Brunto Bonturi (Italian State Archives)

Brunto Bonturi (Italian State Archives)

Meanwhile, dozens of anarchists smuggled themselves across the Atlantic and into Spain. My research has identified 37 by name, but sources indicate that they belonged to a larger group of between 100 and 200 volunteers. In Spain, they joined hundreds of other fighters drawn from the international anarchist movement. Precise numbers and rosters are difficult to establish, because these volunteers traveled in secret to avoid potential charges under the Neutrality Act or being barred from reentry to the United States. Moreover, many avoided the Communist-controlled International Brigades in favor of the CNT’s militias, about which scant records exist. Nevertheless, the number of volunteers was remarkable given the deteriorated state of most countries’ anarchist movements and the fact that the CNT itself discouraged foreign volunteers from joining the war, considering them more useful as advocates on its behalf in their home countries.

The first foreign anarchist volunteers to arrive in Spain were Italian exiles in France, who reached Barcelona within days of the Nationalist uprising and formed the Italian Section of the CNT’s Ascaso Column. Among them was 57-year-old Michele Centrone, a veteran of San Francisco’s anarchist scene prior to his deportation from the U.S. in 1920. Centrone was also one of the first foreign casualties of the Spanish Civil War, shot in the head during the Italian Section’s first engagement on August 28, 1936, at Monte Pelado. A eulogy written by a fellow volunteer and published in the Italian American anarchist press noted that Centrone had not died in defense of the Spanish Republic but “had gone to Spain to fight for the Social Revolution.”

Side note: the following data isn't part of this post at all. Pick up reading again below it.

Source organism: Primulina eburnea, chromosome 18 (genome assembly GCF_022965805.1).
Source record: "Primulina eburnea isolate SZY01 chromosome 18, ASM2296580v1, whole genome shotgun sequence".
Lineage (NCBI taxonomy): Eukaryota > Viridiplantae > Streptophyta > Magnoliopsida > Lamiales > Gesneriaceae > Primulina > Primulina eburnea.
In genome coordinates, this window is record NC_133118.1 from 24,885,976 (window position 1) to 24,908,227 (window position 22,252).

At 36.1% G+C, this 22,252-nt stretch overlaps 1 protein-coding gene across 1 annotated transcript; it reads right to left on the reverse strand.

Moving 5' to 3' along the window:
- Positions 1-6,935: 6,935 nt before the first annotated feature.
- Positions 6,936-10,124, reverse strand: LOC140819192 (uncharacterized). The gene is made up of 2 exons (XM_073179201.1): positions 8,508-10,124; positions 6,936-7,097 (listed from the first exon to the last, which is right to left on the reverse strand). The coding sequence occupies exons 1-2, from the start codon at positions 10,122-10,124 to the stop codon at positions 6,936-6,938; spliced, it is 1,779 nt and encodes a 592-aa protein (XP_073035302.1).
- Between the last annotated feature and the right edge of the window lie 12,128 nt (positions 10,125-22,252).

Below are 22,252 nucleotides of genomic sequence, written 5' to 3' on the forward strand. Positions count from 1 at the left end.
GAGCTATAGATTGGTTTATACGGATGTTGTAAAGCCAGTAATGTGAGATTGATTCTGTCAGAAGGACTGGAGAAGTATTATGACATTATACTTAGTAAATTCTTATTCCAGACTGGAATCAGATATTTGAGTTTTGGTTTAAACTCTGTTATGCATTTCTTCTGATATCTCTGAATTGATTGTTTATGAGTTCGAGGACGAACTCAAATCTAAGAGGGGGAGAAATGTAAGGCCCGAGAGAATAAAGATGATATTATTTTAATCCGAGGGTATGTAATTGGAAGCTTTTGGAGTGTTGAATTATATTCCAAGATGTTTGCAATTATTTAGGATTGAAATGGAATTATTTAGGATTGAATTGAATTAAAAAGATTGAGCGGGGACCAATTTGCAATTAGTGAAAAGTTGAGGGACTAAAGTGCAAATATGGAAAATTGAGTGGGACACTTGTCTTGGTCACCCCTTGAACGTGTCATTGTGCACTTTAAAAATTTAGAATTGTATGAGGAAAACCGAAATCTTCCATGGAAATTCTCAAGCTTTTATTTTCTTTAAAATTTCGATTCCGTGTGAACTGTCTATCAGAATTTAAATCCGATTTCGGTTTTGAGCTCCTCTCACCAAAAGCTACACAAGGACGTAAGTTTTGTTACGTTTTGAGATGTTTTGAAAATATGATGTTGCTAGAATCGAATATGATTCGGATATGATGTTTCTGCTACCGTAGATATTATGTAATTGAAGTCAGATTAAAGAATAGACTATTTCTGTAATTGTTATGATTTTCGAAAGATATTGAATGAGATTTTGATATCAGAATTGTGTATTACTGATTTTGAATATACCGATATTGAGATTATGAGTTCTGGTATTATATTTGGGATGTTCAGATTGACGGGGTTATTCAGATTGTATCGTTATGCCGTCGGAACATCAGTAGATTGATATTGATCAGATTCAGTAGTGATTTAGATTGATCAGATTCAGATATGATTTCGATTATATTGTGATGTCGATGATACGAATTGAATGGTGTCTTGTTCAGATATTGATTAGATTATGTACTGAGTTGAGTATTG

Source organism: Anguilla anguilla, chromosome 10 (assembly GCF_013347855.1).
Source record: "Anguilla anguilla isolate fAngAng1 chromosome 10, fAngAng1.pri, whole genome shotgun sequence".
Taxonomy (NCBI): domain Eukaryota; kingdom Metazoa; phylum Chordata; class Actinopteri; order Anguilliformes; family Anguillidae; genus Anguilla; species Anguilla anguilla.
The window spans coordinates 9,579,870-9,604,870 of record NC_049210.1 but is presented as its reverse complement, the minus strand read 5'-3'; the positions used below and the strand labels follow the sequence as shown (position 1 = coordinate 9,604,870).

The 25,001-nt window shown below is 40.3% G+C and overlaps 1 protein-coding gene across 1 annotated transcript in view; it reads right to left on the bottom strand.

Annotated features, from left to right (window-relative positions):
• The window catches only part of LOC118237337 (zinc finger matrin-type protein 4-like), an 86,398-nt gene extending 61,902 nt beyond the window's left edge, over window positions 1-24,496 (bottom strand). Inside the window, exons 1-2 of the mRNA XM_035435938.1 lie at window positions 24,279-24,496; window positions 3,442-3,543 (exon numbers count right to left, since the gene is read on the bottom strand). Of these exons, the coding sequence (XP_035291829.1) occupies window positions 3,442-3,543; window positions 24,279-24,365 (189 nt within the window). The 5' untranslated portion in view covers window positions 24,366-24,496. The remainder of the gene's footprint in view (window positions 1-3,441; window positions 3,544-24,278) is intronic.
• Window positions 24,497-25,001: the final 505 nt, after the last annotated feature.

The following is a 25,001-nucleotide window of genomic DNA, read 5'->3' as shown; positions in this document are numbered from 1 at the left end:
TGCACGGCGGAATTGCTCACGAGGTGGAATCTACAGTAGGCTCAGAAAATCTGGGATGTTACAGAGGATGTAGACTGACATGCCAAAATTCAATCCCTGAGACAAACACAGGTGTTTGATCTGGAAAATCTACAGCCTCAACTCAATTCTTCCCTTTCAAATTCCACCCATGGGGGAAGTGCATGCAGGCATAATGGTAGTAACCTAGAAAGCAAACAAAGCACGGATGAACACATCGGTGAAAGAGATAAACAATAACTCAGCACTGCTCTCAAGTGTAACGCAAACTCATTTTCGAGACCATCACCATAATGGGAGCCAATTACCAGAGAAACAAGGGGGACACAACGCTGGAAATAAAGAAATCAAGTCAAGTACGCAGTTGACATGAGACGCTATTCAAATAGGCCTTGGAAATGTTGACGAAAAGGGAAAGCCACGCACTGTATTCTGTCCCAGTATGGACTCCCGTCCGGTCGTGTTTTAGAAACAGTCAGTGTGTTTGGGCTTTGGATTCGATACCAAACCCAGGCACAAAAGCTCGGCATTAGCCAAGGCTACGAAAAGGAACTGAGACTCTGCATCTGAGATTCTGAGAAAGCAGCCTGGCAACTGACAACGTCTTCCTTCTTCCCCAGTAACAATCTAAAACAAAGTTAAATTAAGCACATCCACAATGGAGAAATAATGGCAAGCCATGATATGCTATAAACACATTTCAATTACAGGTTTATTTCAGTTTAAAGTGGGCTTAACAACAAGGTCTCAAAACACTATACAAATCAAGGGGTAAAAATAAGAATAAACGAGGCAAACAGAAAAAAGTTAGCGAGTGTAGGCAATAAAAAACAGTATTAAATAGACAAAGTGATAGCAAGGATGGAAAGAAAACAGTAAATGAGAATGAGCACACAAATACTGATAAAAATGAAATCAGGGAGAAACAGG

Approximately 50 Italian American anarchists followed Centrone’s lead, including both longtime U.S. residents and recent refugees from fascist Italy—many of the latter veterans of armed resistance to Mussolini. An unknown, but likely similar, number of Spanish immigrants, like those aboard the Mar Cantábrico, also returned to their country of origin (where they are virtually impossible to distinguish from other Spaniards in the extant records). Only perhaps two dozen of the “American” anarchist volunteers were native-born, and most belonged to the Industrial Workers of the World (IWW), a revolutionary labor union that held much in common with the CNT and, like anarchism in general, was much diminished from its World War I-era prime. Another IWW member, Irish immigrant Patrick Read, became renowned within the Abraham Lincoln Battalion for his bravery as head of its transmissions unit.


Only perhaps two dozen of the “American” anarchist volunteers were native-born, and most belonged to the Industrial Workers of the World.


Some of these volunteers arrived months before the International Brigades materialized, including Italian Americans who joined the Ascaso Column (Bruno Bonturi among them). Others joined the International Group of the anarchist Durruti Column, which took part in the defense of Madrid. Nineteen-year-old American-born anarchist Douglas Clark Stearns was recruited by a unit organized by the Independent Labour Party while attending preparatory school in England, and served in the same militia unit as writer George Orwell before transferring to the predominantly Italian Batallón de la Muerte (Battalion of Death) within the CNT’s Ascaso Column, and survived that unit’s annihilation on the Huesca front in June 1937. In the winter of 1937 a group of Italian and Spanish anarchists in New York State secretly began flight training in response to an appeal from the CNT for qualified pilots, but half of them departed for Spain before completing their lessons. Italian government informants also reported that Maria Giaconi, an active anarchist in the Italian mining community of Jessup, Pennsylvania, spent several months in Spain fighting with a militia, which would make her the only American woman known to have done so.

Maria Giaconi (Italian State Archives)

Maria Giaconi (Italian State Archives)